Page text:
You’re applying for your first tenure-track position, and you’ve heard that your dream department uses something called the h-index to decide who will get interviews. It’s an increasingly common scenario: institutions are now regularly using the h-index to help make hiring and promotion decisions, especially when they have to screen many applicants. For that reason, it’s a good idea to become familiar with what an h-index is and how it can work for you.
What is the h-index?
The h-index is a handy metric that attempts to measure a scientist’s productivity and impact on the field. First suggested in 2005 by Jorge E. Hirsch, a physicist at UC San Diego, this number has taken the academic world by storm. Briefly, it works like this: your h-index is x if you have x publications that have been cited x times. Thus, if your h-index is 10, it means you have 10 publications that have been cited at least 10 times each. The more highly cited papers that you have authored, the greater your h-index.
Pros and Cons of the h-index
The h-index has a number of advantages over previous ways of measuring scientist productivity. Because it measures impact as well as the sheer number of articles a researcher publishes, for example, it ensures that no one is rewarded for quantity at the expense of quality. Like any metric that seeks to simplify something complicated, however, it has some limitations as well. Because it takes time to accumulate citations, the h-index can’t be used to compare young researchers to more established researchers. And some fields generate more citations than others, so it shouldn’t be used to compare researchers across disciplines.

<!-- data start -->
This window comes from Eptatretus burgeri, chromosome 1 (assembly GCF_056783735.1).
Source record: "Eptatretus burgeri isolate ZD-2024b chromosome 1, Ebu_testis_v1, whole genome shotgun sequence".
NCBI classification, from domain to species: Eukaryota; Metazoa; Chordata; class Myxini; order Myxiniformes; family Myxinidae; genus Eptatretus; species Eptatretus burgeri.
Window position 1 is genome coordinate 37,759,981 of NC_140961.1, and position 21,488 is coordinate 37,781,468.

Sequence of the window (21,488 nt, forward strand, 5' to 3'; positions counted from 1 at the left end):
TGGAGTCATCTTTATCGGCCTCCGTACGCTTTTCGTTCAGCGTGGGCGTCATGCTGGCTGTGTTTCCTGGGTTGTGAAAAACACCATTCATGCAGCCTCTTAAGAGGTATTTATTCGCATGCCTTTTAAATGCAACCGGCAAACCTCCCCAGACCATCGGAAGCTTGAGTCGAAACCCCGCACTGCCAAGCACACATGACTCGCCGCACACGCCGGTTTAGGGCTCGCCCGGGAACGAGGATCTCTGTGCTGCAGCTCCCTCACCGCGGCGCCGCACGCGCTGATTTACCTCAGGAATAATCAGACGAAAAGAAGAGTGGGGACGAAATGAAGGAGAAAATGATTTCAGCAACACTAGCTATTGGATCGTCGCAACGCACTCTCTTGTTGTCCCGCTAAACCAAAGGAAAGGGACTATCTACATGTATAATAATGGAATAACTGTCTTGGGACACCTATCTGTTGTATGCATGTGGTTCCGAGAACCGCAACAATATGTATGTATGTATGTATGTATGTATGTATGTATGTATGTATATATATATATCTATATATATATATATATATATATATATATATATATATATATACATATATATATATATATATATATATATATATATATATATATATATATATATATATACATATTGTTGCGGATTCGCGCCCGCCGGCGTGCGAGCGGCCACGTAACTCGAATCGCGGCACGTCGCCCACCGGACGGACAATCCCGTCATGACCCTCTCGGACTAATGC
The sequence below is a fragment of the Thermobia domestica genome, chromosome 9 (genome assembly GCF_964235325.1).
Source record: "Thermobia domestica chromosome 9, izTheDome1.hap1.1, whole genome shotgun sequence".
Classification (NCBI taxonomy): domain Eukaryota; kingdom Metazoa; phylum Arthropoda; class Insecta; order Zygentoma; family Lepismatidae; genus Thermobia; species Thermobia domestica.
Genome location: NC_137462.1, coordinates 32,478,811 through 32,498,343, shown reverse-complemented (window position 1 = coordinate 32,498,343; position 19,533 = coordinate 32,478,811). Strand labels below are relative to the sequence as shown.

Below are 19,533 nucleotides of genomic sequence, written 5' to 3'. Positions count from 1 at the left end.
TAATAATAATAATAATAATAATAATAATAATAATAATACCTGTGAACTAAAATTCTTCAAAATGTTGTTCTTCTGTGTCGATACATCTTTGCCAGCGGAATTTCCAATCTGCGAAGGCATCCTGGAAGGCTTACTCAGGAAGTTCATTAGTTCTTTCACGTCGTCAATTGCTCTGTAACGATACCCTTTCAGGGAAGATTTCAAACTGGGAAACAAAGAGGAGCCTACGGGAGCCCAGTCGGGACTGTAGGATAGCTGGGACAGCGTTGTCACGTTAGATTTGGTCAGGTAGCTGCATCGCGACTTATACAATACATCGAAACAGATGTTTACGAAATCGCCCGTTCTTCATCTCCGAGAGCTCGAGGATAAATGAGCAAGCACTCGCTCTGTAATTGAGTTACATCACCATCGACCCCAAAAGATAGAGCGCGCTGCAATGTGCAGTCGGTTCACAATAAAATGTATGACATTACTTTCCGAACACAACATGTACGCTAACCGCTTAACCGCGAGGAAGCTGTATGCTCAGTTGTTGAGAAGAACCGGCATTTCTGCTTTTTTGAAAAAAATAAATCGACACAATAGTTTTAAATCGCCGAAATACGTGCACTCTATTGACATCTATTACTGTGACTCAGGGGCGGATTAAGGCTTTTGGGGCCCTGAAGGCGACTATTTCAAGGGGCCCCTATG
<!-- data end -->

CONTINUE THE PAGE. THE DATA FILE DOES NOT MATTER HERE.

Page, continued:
How do I Find Out My h-index?
It’s easy, and you have a few choices. You can log onto Web of Science or Scopus to calculate your h-index or even use Google Scholar. Note that you will probably get different values from different sources. Web of Science, for example, only considers citations from ISI-recognized journals. Google, by contrast, considers a wider range of journals as well as other sources of citations, such as books. Determining your h-index before you go on the job market is similar to checking your credit score before buying a house: it’s good to know what you’re working with before you enter this stressful situation!
How can I Improve My h-index?
The short answer is to publish articles that other researchers want to read and cite. People have come up with all sorts of ways to game the h-index: to cite themselves frequently, for example, or to write a bunch of reviews (which tend to get cited more often than research articles), or to glom onto major papers as very minor authors, or to bully the authors of the articles they review into citing their work. Someone has even jokingly proposed a website called PleaseCiteMe.com! The truth is that hiring committees have seen it all before, and they are not going to be impressed by articles littered with self-citations or a CV filled with reviews but short on original research. More important, you probably didn’t go into science to spend your time gaming some index – and some of the sneaky practices above could hurt your reputation in the field.